July 10, 2021


I've been consolidating my blogs, and will be posting future posts on my Random Thoughts of a Great-Granny Grandma blog. Hope you will visit me there.

June 24, 2019


I am the vine; you are the branches. If you 
remain in me and I in you, you will bear much
fruit; apart from me you can do nothing.
(John 15:5)

Several of my large house plants were in need of pruning and repotting. A friend came over to help me, and before I realized what she was doing. She had cut all the leaves off the dangling stems of the nephthytis plant and tossed the bare stalks aside.

When she saw my look of horror, she told me the leaves would root if I put them in water.

Our friendship being more important to me than the plants, I zipped my lips and did what she said. However, not before rescuing the discarded vines, planting them in a new pot, and putting them out on my balcony.

The vines sprouted new leaves and flourished. None of the leaves, however, grew roots--neither the ones in glasses of water, nor the ones I eventually planted in hopes they might root in the soil.

Though the leaves thrived for quite a while, some sooner, some later, all started to fade and die.

April 30, 2019


And God raised us up with Christ and seated us
with him in the heavenly realms in Christ Jesus...
(Ephesians 2:6)

A friend recently posted a beautiful tribute to me on Facebook. It really touched my heart. For a few moments I felt valued, overwhelmed by warm, fuzzy feelings that made me all teary, and that lasted about as long as it took to re-read the post and zero in on the words about me being a connector. That's when my mind started meandering down a slippery slope of stinking thinking into a gallery where memories of painful slights, friends I had connected who preferred each other's company to mine and stopped calling or including me in their get-togethers, lined the walls. Fortunately, I had an antidote that quickly redirected my thoughts and cut my visit short, an antidote found in Heather Holleman's devotion on Ephesians 2:6.

In her devotion, Heather shares her struggles to earn a seat at the "table" she thought would bring her happiness, and how that caused her to live in a state of comparison and envy until the day the word seated in that passage of Scripture jumped out at her, making her realize we're already seated with Christ at His banquet table.  This truth transformed her life--and mine too. If you've ever experienced a similar struggle, I hope it will bring healing to yours as well.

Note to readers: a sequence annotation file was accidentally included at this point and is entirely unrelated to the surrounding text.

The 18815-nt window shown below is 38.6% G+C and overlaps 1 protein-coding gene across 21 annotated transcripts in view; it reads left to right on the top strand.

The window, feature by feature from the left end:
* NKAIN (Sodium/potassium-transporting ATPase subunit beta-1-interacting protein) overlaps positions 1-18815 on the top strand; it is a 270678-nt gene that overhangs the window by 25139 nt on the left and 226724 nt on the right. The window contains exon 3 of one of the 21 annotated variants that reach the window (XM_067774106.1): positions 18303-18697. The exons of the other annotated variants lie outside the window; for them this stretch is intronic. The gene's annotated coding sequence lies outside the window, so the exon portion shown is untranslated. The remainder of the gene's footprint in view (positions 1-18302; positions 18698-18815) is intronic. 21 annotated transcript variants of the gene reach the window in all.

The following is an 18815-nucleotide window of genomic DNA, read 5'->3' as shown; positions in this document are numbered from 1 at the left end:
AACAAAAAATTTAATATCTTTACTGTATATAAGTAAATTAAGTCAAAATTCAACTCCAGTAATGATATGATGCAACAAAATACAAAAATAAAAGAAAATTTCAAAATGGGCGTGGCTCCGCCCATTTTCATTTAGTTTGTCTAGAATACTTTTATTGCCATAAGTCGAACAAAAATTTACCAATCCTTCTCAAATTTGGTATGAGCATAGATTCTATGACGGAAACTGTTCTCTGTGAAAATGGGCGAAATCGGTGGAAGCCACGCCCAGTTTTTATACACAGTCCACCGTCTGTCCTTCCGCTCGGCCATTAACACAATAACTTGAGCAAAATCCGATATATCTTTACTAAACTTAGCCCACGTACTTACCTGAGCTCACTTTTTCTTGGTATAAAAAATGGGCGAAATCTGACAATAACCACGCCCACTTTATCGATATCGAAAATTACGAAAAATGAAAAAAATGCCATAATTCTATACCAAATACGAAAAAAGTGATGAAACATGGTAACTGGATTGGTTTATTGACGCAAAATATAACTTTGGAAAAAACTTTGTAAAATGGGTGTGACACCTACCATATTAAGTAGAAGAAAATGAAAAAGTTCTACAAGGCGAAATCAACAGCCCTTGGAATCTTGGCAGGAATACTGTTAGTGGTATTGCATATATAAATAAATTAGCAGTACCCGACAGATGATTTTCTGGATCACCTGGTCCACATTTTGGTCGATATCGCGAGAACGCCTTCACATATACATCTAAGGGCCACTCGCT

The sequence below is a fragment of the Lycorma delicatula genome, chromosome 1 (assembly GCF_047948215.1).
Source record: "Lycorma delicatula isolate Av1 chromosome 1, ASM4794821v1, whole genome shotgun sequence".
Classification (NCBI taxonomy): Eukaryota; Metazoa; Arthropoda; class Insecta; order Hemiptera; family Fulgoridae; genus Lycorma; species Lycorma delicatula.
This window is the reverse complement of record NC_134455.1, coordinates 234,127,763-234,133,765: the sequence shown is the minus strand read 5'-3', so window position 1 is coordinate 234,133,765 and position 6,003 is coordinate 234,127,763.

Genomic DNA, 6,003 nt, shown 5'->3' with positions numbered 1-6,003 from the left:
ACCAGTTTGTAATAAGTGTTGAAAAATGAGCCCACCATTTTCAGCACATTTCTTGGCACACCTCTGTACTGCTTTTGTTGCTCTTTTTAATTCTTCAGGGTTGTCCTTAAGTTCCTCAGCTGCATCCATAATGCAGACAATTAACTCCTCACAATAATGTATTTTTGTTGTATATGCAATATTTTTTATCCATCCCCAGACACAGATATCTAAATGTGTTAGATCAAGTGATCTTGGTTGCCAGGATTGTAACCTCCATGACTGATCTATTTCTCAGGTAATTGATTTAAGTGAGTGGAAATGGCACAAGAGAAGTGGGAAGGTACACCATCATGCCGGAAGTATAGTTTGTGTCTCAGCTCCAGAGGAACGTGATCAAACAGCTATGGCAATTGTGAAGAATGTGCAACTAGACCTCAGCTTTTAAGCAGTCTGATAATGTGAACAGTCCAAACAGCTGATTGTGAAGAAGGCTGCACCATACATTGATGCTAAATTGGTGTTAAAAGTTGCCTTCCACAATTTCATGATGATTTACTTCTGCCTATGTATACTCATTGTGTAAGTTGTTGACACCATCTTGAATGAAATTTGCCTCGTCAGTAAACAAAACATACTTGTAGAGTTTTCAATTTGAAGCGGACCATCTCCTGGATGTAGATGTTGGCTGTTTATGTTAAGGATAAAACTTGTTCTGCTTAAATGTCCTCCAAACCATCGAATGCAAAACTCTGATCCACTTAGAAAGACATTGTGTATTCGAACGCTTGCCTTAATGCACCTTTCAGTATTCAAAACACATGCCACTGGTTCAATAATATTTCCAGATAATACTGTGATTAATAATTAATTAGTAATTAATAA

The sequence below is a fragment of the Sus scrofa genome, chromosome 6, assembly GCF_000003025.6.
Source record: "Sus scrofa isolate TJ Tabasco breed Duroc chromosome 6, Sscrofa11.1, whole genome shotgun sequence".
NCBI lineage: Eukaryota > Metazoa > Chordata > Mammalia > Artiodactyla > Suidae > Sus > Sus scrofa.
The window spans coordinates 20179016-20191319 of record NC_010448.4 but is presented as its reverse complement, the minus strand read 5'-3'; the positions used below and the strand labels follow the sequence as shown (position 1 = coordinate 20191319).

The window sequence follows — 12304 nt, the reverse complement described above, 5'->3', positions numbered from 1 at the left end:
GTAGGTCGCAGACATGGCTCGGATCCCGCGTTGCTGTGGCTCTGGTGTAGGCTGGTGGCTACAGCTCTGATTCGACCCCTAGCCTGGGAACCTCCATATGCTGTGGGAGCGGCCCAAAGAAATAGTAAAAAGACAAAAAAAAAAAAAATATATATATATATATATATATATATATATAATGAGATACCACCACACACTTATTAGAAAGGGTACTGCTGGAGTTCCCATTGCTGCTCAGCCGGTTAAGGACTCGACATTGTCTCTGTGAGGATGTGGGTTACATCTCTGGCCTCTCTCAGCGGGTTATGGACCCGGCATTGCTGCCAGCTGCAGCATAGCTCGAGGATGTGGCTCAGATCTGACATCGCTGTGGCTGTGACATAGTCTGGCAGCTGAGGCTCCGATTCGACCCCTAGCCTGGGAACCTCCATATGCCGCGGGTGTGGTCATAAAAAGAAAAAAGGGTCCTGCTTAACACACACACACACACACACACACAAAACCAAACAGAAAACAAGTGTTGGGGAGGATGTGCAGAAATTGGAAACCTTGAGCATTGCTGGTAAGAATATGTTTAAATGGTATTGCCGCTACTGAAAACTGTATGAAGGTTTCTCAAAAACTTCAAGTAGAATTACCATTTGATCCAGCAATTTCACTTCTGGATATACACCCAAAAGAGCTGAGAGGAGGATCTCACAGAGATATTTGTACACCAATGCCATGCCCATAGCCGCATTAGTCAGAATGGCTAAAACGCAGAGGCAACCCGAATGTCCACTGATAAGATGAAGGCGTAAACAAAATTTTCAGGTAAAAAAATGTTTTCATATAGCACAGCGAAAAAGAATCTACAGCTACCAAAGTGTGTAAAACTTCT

No one needs to stand on the outside whistfully looking in. There is a special seat reserved for each one of us around Christ's table, the very best table, and all seats provide equal access to Him who loved us so much that He suffered and died on the cross so we could be forgiven of our sins and have eternal life.

April 8, 2019


Many are the plans in a person's heart, 
but it is the LORD's purpose that prevails.
(Proverbs 29:19)

As I lie on an echocardiography table listening to blood slosh through valves, the enormity of what I've been through overwhelms me. My plan had always been to choose hospice over treatment should any major disease overtake me, but God had another plan.

My life flashes before my eyes, and I ponder how differently it turned out than I ever expected or imagined.

I remember the dreams, when I was young, of falling in love with someone I would grow old with, of having a close-knit family that enjoyed doing things together. I did fall in love, get married, and have a family, but my husband and I did not grow old together, and the many mistakes I made as a single mom could have killed any chance for the strong bonds I yearned for, had God not had a better plan.

In the years that followed, so many poor choices, so many squandered opportunities, but so great evidence of God’s mercy as well.

I think of friends I went to school with who appear to have lived successful, meaningul lives, and quickly remind myself that comparison is never a good thing. We are all Divine originals, one of a kind creations--not copies or imitations. The very things I feel most remorseful about are the things that led me to Jesus. I wonder if I ever would have felt a need for His saving grace had I pursued my talents and education to their fullest, or if, instead, I would have spent my life chasing after the things this world has to offer, instead of the things that have eternal value?